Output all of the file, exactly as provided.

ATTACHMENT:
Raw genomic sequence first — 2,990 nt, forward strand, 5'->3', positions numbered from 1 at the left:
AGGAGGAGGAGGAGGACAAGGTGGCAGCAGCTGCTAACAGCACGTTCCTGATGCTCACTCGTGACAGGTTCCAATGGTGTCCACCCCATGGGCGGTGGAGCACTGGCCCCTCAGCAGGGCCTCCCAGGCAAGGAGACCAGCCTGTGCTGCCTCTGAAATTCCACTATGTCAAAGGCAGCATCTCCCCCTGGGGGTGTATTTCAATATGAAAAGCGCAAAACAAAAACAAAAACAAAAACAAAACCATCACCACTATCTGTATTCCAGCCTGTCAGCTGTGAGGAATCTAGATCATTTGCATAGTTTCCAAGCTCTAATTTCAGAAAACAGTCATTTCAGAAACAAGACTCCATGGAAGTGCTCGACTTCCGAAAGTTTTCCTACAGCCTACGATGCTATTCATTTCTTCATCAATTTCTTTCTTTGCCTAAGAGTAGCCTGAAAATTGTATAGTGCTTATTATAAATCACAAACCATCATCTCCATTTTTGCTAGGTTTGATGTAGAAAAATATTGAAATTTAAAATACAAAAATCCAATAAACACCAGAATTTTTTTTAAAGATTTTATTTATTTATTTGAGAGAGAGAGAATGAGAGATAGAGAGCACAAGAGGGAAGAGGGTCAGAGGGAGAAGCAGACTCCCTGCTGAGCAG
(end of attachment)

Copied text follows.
Raw genomic sequence first — 2,990 nt, forward strand, 5'->3', positions numbered from 1 at the left:
AGGAGGAGGAGGAGGACAAGGTGGCAGCAGCTGCTAACAGCACGTTCCTGATGCTCACTCGTGACAGGTTCCAATGGTGTCCACCCCATGGGCGGTGGAGCACTGGCCCCTCAGCAGGGCCTCCCAGGCAAGGAGACCAGCCTGTGCTGCCTCTGAAATTCCACTATGTCAAAGGCAGCATCTCCCCCTGGGGGTGTATTTCAATATGAAAAGCGCAAAACAAAAACAAAAACAAAAACAAAACCATCACCACTATCTGTATTCCAGCCTGTCAGCTGTGAGGAATCTAGATCATTTGCATAGTTTCCAAGCTCTAATTTCAGAAAACAGTCATTTCAGAAACAAGACTCCATGGAAGTGCTCGACTTCCGAAAGTTTTCCTACAGCCTACGATGCTATTCATTTCTTCATCAATTTCTTTCTTTGCCTAAGAGTAGCCTGAAAATTGTATAGTGCTTATTATAAATCACAAACCATCATCTCCATTTTTGCTAGGTTTGATGTAGAAAAATATTGAAATTTAAAATACAAAAATCCAATAAACACCAGAATTTTTTTTAAAGATTTTATTTATTTATTTGAGAGAGAGAGAATGAGAGATAGAGAGCACAAGAGGGAAGAGGGTCAGAGGGAGAAGCAGACTCCCTGCTGAGCAG